For washing dishes and clothes outside, an easily cleaned, hard surface of at least 3m will be necessary. An open shelter and a work bench are recommended improvements. Clothes washing inside the house is usually done in the bath or a separate utility room, while dishes are washed in a kitchen sink or in a basin.
Personal washing, if not done in a nearby stream or lake, can be done in a simple shelter constructed near the home. A drain and soakaway are essential. Section Aqua Privies in Chapter 14 discusses and illustrates a combination bathhouse and privy. Personal washing done inside the house requires a well-ventilated room finished with waterproof and easily cleaned materials. If piped water is available, a flush toilet is a desirable amenity. A septic tank and drainage field will be necessary with a flush toilet. Figure 12.21 shows space requirements and facility arrangements for various combinations ranging from a simple washroom to complete bath and toilet facilities.
Figure 12.21 Recommended space for indoor toilet and bathing facilities.
Reading and Writing
Education of the rural population is increasing steadily and places to read and write are becoming more essential for the farm home, especially for children going to school. While the sleeping room may provide the best place in terms of privacy, the meeting room and verandah are possible but less appropriate places for intensive studying. The farmer also needs a place to store documents and records and attend to the farm business. The dining table in combination with a cupboard is sufficient for the small farmer, while on a large farm, a separate office of about 9m of floor space may be required. Good natural lighting as well as artificial lighting are essential wherever reading and writing are done.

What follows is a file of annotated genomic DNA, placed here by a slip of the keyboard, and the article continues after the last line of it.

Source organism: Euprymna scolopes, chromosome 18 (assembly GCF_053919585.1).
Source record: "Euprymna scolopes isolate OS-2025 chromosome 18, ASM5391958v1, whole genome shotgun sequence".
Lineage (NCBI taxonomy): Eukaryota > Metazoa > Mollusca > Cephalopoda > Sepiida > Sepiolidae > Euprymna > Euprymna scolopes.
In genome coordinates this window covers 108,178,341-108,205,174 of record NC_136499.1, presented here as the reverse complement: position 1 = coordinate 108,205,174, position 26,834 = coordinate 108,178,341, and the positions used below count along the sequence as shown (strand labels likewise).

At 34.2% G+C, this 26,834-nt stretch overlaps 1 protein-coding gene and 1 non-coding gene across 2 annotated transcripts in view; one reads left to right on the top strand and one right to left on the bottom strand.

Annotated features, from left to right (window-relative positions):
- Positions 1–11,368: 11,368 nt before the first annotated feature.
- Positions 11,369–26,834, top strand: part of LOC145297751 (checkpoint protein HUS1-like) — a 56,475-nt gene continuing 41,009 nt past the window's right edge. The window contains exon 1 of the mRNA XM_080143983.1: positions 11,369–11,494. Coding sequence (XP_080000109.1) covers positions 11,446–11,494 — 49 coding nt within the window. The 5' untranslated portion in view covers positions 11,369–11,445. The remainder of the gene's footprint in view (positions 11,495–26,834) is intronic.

The traditional African house has an entrance protected from wind, rain and sun by a roof overhang which also provides privacy for the family. In a low cost farm dwelling the entrance may be combined with the verandah or the main meeting and resting room and is often used for additional storage space for equipment, farm clothing, bicycle, etc. A larger more modern farm dwelling should have at least two entrances, one at the front of the house where visitors are received and another near the kitchen or utility room which can be used for coming and going in the performance of daily work around the home and farmstead.
In many cases, improvements can be made to existing homes similar to those shown in Figure 12.22 at little or no cost. For example, separating the animals from the dwelling and installing a well designed latrine should improve sanitary conditions. Developing a nearby water supply of adequate quantity and good quality will make the women's life easier. A mud stove will save fire wood and contribute to forest resource conservation. However, the waste heat from a traditional fireplace may be needed for warming the home in cool climates.
Another improvement desirable in many rural homes is additional backfilling with soil to raise the floor level to 10 to 15 cm above the outside ground level. Unfortunately this will sometimes make ceiling and door heights undesirably low. Cut-off drains will also help to prevent surface water from entering the home. Although it may be difficult to install in an existing house, a waterproof foundation will be helpful in preventing moisture from penetrating the floor and lower walls.